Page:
The Showboating Must Go On: Alejandro González Iñárritu’s Birdman (2014) – cinema review
Iñárritu collides digital cinema with classical stagecraft. Plenty to argue over, until his sour conclusions show just as much tunnel vision as his one-shot showboating
Birdman or (The Unexpected Virtue Of Ignorance)
(Alejandro González Iñárritu, 2014)
Film theory has long been a tussle between two schools of thought: montage or mise-en-scéne, the trick of the eye or the representation of reality. Alejandro González Iñárritu appears to be on a one-man mission to put the debate on screen. His early trio of films with screenwriter Guillermo Arriaga (Amores Perros, 21 Grams and Babel) were post-Tarantino monuments in the power of editing to fracture time and space by telling multiple stories, or scrambling their chronology. With Biutiful, he stepped into a more sombre, linear mode and, with Birdman, he exaggerates it into self-parody: a deliberately tricksy, supposedly ‘single take’ movie set in the theatre, that ultimate stage of mise-en-scéne thinking.
It isn’t that simple, though, as Birdman abounds with ironies. The tale of a Hollywood superhero superstar trying to find an artistic renaissance on Broadway, it is a film about the cultural gap between theatre and cinema, and the mutual antipathy and snobbery between its practitioners and acolytes; these themes are mirrored off-screen by the creation of a performance-led, ‘art-house’ piece that has been assembled with directorial bravura and technical cunning. Cinematographer Emmanuel Lubezki, who won an Oscar for Gravity, achieves similar lighter-than-air sensations here with a fluid, seemingly impossible take (in reality, stitched together from several, no less impressive long takes).
The big question: does Birdman warrant this kind of intellectual and technical showboating? At heart, it is a stage farce, constructed on the Noises Off lines of behind-the-scenes chaos rhyming with the action on stage. By denying a classical cinema, shot/reverse shot structure, Iñárritu is true to those roots and yet the woozy movement of the camera, perversely, slows down the pace. As comedy, this needs more frantic urgency, with the result it works far better as a symbolic statement of the world viewed from an egocentric A-lister’s tunnel-vision, especially as the narrow walls of the theatre’s corridors come to resemble an inescapable labyrinth. Yet, dramatically, it’s a handicap.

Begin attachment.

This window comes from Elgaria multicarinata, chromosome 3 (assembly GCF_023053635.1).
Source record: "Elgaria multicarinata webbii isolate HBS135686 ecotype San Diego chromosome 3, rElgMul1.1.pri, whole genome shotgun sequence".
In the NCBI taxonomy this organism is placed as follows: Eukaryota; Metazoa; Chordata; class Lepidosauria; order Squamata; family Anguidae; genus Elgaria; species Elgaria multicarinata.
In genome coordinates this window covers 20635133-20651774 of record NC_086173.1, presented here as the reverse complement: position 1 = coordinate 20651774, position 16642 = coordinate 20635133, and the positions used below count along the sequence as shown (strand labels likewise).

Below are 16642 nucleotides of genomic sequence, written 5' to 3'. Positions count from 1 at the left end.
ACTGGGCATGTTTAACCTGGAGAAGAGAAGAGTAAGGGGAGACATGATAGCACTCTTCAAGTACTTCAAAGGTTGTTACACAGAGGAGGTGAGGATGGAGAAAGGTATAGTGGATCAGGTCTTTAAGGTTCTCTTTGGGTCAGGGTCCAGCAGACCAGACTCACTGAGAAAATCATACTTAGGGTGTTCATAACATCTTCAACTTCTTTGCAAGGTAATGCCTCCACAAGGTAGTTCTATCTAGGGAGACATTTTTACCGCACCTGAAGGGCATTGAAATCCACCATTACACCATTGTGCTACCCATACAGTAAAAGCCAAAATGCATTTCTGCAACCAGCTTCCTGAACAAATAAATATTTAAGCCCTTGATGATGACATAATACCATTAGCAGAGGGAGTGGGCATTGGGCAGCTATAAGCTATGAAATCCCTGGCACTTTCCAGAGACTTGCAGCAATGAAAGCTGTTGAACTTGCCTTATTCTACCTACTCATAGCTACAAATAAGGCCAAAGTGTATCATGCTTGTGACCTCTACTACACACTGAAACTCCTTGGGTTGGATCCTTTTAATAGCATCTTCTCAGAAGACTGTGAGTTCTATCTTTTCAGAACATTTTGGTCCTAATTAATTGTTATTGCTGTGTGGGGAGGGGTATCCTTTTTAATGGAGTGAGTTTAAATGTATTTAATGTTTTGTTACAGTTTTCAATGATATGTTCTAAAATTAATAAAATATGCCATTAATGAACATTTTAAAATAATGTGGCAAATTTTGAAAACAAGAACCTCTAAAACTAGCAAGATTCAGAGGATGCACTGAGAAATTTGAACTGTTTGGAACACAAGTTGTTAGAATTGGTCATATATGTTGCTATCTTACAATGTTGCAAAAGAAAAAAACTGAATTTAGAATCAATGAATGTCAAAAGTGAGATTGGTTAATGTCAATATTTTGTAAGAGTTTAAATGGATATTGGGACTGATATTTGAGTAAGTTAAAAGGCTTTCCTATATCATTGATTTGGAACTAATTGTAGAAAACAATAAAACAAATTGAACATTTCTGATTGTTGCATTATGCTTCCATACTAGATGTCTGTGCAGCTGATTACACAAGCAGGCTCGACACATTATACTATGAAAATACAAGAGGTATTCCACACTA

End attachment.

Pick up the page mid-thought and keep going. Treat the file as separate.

Not that the story helps. This is familiar territory: the ageing star terrified of irrelevance, seething with envy about a more naturally gifted rival. It is All About Eve updated to the 21st century, a world where insecurities multiply in the age of celebrity (Riggan Thomson is obsessed with proving he is more than a has-been big-screen movie star) and social media: an opportunity for publicity regarded as a threat by the old-timers. Despite flashes of lucid wit, this is a sour, over-familiar scenario, nowhere more so than in Riggan’s hostile encounter with Lindsey Duncan’s snobbish critic, with both characters reverting to clichéd put-downs. Perhaps that’s deliberate on Iñárritu’s part, a wry acknowledgement of his material’s timelessness, or else it’s just as lazy as Duncan’s reviews are deemed to be by Riggan.
The one area in which nobody is slouching is the acting. This is justly being hailed as a return to form for Keaton; even beyond the obvious real-life similarities for the one-time Batman, Riggan provides a mercurial, tragic-comic role perfect for Keaton’s narrow-edged mischief. And mischief abounds: the biggest surprise is that Iñárritu (a director renowned for the severity of the calamities that befall his protagonists) can create hilarious, likeably flawed characters. Emma Stone oozes brittle deadpan as Thomson’s recovering-addict daughter and Edward Norton is a prissy, self-important delight as a madness-in-his-Method actor. The film’s best joke is actually unspoken: Stone and Norton are now also superhero movie veterans, implying that Riggan’s paranoia is now a Hollywood epidemic.